The thematic analysis of responses to the post-intervention questionnaire and first follow-up resulted in 149 pieces of text, each representing a participant’s complete response to one evaluation item, and 31 codes. In general, multiple codes were attached to a single piece of text. Consistent patterns among the coded data emerged and were contextualized as themes present in ED recovery. After reviewing and grouping codes, three main themes were identified: (1) Developing self-acceptance through emotional reflection, (2) Changing expectations with neurosocial knowledge, and (3) Bonding and vulnerability in social interactions (Table 1; Fig. 1). These data suggest that the intervention targets of self-blame and perspective-taking in relation to social behavior were present in the participants’ evaluations after the intervention and were generally well-received.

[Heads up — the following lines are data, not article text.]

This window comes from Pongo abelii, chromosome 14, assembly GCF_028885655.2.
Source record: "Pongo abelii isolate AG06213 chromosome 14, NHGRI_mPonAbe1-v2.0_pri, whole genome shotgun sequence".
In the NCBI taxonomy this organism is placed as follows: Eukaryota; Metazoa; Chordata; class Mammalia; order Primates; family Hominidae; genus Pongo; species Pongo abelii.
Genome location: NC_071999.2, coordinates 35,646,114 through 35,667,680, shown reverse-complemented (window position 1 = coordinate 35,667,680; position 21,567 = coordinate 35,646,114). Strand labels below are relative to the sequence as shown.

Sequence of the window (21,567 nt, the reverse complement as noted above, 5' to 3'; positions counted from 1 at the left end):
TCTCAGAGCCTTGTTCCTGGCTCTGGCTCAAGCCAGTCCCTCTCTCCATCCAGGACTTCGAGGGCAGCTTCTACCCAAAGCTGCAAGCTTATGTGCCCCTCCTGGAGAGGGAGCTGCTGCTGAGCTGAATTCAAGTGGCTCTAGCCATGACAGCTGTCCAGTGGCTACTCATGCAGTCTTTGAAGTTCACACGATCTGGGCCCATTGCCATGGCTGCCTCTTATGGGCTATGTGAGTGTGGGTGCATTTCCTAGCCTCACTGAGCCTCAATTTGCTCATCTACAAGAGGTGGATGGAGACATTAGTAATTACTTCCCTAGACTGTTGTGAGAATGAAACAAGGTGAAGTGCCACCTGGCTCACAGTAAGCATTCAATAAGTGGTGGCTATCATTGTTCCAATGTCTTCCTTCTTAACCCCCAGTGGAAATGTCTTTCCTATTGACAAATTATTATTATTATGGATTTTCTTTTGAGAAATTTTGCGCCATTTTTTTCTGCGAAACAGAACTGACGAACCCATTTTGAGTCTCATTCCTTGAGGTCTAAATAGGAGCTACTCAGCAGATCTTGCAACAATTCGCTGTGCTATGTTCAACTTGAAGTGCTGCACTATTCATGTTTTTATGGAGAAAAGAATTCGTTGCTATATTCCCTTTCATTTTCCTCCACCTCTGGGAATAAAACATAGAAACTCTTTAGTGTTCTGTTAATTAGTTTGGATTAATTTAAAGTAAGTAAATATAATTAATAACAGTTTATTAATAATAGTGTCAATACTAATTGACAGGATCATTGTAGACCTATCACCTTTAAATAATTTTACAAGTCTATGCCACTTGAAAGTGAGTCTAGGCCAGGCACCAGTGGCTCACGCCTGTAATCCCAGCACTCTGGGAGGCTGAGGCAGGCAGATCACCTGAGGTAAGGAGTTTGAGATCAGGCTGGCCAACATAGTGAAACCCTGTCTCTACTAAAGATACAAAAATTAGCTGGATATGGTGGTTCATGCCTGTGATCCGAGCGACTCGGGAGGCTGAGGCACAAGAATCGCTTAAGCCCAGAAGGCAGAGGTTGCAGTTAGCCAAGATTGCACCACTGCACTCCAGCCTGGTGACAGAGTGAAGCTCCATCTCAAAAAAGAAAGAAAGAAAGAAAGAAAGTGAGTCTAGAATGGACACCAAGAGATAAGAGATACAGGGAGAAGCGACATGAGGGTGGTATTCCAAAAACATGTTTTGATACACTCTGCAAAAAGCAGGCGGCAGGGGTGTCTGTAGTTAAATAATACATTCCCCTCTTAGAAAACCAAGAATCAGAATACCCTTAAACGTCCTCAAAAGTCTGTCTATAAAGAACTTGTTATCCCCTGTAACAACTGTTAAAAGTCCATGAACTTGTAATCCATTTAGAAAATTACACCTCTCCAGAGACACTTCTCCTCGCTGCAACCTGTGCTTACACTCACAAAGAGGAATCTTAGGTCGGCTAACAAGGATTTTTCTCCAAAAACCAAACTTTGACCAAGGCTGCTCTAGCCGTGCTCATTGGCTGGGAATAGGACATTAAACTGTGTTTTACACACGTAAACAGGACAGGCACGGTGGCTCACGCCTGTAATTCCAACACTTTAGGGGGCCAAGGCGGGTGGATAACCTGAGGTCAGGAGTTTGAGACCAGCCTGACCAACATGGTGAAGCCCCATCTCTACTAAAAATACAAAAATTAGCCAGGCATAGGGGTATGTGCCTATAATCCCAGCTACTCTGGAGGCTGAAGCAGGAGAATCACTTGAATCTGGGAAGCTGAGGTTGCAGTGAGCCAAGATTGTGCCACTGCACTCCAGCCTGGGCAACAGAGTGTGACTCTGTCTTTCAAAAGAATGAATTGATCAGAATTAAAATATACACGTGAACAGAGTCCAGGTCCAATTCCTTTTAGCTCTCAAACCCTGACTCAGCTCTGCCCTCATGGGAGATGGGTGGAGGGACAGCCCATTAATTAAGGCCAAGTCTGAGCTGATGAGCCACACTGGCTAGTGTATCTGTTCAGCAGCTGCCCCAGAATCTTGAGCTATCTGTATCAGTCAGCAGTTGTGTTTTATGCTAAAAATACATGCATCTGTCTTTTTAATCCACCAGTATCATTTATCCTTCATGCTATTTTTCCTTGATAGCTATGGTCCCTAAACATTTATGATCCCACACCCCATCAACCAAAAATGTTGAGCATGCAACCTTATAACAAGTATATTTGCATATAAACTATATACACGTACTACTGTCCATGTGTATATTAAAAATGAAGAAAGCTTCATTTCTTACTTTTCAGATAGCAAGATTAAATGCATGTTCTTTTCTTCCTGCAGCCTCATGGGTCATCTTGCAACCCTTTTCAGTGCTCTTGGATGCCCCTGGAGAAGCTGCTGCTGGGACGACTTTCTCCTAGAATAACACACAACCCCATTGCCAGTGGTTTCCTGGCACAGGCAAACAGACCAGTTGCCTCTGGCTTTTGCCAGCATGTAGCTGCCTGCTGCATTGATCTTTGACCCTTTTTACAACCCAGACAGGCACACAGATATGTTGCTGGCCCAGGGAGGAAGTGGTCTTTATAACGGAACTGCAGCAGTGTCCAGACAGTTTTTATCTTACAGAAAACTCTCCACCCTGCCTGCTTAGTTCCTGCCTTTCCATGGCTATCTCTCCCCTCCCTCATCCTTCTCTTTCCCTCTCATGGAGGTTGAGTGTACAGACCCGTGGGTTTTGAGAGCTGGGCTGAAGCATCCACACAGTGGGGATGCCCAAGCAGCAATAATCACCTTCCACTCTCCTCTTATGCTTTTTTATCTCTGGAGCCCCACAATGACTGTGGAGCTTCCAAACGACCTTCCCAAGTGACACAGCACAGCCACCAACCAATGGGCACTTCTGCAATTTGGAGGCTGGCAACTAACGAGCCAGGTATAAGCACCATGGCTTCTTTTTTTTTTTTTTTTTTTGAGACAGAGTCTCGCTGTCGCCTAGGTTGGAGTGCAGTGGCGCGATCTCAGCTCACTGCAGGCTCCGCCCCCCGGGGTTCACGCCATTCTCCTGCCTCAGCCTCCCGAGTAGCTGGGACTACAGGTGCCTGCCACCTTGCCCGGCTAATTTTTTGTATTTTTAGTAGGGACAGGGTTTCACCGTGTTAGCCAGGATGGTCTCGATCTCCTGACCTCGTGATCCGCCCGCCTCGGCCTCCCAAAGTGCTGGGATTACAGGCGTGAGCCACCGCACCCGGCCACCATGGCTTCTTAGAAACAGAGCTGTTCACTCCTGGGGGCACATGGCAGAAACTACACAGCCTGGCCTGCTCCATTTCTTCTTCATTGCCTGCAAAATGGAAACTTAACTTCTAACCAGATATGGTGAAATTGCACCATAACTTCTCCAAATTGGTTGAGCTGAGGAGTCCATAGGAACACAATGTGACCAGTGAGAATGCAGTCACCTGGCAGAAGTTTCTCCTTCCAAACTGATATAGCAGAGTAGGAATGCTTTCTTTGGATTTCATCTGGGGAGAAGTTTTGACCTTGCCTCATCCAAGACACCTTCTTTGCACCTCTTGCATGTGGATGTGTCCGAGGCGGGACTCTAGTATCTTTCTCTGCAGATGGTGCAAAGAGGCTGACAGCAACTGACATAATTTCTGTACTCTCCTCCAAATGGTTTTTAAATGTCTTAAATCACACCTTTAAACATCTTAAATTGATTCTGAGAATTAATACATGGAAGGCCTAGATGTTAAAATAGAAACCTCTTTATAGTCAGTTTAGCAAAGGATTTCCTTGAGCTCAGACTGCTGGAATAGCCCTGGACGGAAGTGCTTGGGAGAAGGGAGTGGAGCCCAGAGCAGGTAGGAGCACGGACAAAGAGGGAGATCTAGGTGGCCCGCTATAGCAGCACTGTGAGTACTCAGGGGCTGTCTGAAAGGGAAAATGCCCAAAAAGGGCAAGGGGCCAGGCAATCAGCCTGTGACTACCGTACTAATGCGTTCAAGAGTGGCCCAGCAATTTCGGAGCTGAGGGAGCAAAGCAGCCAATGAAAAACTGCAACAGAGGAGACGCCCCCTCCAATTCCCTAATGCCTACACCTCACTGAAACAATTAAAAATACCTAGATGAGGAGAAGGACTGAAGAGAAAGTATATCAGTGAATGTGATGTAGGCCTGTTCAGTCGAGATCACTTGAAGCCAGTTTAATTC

Developing self-acceptance through emotional reflection

After completing the SBPI, many participants described shifts in their self-perception that allowed them to better understand how others might, in turn, perceive them and how they thought about themselves in relation to that. To the participants, this shift in perception allowed them to re-evaluate how they respond to the way others communicate with them and the actions of others. In this respect, participants described having the ability to refrain from over-thinking about others.

How I interpret things (people’s actions) might not be correct. Since this is so, it’s important not to try to read too much into things. Also when people compliment it, they mean it in a positive way and nothing more or less.